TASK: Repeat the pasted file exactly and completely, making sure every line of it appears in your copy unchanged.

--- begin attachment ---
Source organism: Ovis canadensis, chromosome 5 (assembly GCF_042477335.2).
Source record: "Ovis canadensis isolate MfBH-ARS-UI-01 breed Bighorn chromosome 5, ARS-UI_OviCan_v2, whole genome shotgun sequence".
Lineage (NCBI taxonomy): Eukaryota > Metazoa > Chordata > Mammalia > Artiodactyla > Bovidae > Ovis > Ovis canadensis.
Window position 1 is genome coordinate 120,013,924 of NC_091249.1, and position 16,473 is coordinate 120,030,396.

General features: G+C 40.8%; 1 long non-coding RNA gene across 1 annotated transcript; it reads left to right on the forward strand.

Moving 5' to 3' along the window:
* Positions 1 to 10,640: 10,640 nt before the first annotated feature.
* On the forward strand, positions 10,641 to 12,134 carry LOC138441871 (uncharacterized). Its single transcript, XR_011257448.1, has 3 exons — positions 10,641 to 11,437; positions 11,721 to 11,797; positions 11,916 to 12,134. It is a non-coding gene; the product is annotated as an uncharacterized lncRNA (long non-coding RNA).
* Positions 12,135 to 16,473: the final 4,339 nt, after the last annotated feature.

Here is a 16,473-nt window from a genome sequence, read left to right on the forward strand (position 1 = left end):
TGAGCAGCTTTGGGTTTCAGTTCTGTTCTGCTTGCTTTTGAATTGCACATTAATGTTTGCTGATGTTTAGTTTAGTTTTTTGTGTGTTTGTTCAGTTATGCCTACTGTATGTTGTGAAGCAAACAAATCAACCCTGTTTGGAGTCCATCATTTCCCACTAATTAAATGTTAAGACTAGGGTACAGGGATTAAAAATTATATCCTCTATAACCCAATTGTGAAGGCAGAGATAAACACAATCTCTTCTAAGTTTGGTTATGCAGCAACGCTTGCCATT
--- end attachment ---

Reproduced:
Source organism: Ovis canadensis, chromosome 5 (assembly GCF_042477335.2).
Source record: "Ovis canadensis isolate MfBH-ARS-UI-01 breed Bighorn chromosome 5, ARS-UI_OviCan_v2, whole genome shotgun sequence".
Lineage (NCBI taxonomy): Eukaryota > Metazoa > Chordata > Mammalia > Artiodactyla > Bovidae > Ovis > Ovis canadensis.
Window position 1 is genome coordinate 120,013,924 of NC_091249.1, and position 16,473 is coordinate 120,030,396.

General features: G+C 40.8%; 1 long non-coding RNA gene across 1 annotated transcript; it reads left to right on the forward strand.

Moving 5' to 3' along the window:
* Positions 1 to 10,640: 10,640 nt before the first annotated feature.
* On the forward strand, positions 10,641 to 12,134 carry LOC138441871 (uncharacterized). Its single transcript, XR_011257448.1, has 3 exons — positions 10,641 to 11,437; positions 11,721 to 11,797; positions 11,916 to 12,134. It is a non-coding gene; the product is annotated as an uncharacterized lncRNA (long non-coding RNA).
* Positions 12,135 to 16,473: the final 4,339 nt, after the last annotated feature.

Here is a 16,473-nt window from a genome sequence, read left to right on the forward strand (position 1 = left end):
TGAGCAGCTTTGGGTTTCAGTTCTGTTCTGCTTGCTTTTGAATTGCACATTAATGTTTGCTGATGTTTAGTTTAGTTTTTTGTGTGTTTGTTCAGTTATGCCTACTGTATGTTGTGAAGCAAACAAATCAACCCTGTTTGGAGTCCATCATTTCCCACTAATTAAATGTTAAGACTAGGGTACAGGGATTAAAAATTATATCCTCTATAACCCAATTGTGAAGGCAGAGATAAACACAATCTCTTCTAAGTTTGGTTATGCAGCAACGCTTGCCATT